I’m sure I’ve mentioned it on this blog before, but I have a real problem with the way history is generally taught. We usually learn history as either a series of dates and names that have no connection or as a master narrative that makes it seems like Event A inexorably lead to Event B and then Event C was the only logical response. Or, worse, we make it seem like Person A saw Event A and Event B and then went and intentionally caused Event C in order to get Outcome Z. This is, for the most part, flat wrong.
We think about history in this manner because we see the historical narrative. Certain people, places, and things are connected so we invoke a narrative to explain why they’re connected that often starts with the outcome or at least its place in history. That narrative is wrong as often as not, but we keep telling it to ourselves because humans are addicted not to the facts but to the narrative that puts them all together. That narrative is where conspiracy theories are born. That narrative is why conspiracy theories often fall apart when you pick at the details.
If you go back to part 3 of the 1434 posts you’ll see that Menzies went after Martin Waldseemuller and Johannes Schoner and attempted to use their maps as proof that they’d learned about the world from Chinese maps. Debunking that notion required a quick primer on pretty much every European map of the new world that existed at the time. Feel free to refresh your memory, because things are about to get even more complicated.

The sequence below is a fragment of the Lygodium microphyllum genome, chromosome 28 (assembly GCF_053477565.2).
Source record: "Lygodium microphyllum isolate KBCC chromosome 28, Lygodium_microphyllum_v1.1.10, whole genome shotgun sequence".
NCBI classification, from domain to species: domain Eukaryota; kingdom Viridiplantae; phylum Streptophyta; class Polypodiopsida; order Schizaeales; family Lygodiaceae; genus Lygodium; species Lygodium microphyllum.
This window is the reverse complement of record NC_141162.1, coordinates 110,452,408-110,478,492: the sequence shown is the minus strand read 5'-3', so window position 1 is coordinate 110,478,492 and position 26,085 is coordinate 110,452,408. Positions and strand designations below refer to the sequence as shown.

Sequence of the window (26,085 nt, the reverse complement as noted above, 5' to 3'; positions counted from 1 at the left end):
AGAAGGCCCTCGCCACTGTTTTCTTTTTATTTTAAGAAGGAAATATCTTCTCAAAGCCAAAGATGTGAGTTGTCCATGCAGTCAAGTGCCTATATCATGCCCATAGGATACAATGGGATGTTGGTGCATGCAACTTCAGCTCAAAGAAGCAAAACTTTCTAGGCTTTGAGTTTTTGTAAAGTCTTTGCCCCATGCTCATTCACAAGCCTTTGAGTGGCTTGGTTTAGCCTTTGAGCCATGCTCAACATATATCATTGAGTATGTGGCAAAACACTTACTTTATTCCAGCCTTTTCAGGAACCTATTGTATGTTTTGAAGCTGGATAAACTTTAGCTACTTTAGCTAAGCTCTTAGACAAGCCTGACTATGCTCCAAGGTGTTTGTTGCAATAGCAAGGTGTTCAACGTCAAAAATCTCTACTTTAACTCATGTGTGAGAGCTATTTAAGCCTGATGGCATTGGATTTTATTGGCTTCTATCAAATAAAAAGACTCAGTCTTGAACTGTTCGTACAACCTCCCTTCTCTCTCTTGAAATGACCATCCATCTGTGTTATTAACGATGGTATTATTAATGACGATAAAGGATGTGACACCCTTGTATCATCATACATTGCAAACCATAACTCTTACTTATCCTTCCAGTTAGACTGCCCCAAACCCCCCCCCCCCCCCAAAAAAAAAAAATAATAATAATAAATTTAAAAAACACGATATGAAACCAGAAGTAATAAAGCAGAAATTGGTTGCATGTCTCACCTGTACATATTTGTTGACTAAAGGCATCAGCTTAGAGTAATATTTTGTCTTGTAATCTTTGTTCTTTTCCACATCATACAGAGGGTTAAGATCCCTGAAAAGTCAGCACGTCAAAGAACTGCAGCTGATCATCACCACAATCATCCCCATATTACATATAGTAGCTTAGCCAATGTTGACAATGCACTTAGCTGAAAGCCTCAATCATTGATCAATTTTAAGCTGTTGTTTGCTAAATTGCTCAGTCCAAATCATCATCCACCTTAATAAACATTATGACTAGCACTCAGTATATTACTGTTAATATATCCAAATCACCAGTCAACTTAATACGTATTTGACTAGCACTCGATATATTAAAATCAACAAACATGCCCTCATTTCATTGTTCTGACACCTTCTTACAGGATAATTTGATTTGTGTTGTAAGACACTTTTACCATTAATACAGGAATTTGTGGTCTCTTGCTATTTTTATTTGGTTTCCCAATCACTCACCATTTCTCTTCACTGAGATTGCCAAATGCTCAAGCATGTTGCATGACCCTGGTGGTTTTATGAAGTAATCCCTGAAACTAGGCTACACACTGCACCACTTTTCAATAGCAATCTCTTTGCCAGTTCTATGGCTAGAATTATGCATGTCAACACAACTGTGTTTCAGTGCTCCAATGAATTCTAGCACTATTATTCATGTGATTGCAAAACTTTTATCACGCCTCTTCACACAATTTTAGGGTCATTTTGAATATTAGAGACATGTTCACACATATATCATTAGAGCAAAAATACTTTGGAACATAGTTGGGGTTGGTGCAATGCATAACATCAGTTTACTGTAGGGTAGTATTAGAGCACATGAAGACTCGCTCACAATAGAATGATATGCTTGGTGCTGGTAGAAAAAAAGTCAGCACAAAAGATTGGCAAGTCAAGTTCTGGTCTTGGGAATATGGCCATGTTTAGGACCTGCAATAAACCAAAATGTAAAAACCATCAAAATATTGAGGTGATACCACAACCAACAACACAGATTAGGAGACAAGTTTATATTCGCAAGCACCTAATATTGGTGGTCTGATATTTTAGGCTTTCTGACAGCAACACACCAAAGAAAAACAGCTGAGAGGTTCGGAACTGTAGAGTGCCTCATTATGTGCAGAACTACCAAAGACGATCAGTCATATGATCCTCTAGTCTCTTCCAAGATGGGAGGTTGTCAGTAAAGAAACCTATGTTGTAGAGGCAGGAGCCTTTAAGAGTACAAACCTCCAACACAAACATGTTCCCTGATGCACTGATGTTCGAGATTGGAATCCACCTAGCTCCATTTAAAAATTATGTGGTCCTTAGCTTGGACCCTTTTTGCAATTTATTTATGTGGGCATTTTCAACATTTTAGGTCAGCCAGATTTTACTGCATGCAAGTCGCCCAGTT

These two rustic mapmakers were not the only Europeans with an uncanny prescience about unseen lands. In 1419, before European voyages of exploration even began, Albertin di Virga published a map of the Eastern Hemisphere that shows northern Australia. It was another 350 years before Captain Cook “discovered” that continent.
So…this is super awkward. See, a bit of Google-fu brought me to Gavin Menzies’ own site that included a description of the 1419 di Virga map and a comparison to the “1418” Liu Gang map which I shall get into shortly. Notice anything about the di Virga map on Menzies’ own website? If you said, “There’s nothing that looks even remotely like Australia on that map,” you’d be correct. You could make a case that the land out there is Australia, I suppose, but all the descriptions I’ve seen indicate that the inscription says “Caparu sive Java magna.” It’s far more likely that di Virga simply penciled in a landmass to cover Java, which Marco Polo did visit, and possibly that other Pacific island that so beguiled the medieval European imagination: Cipangu, or Japan.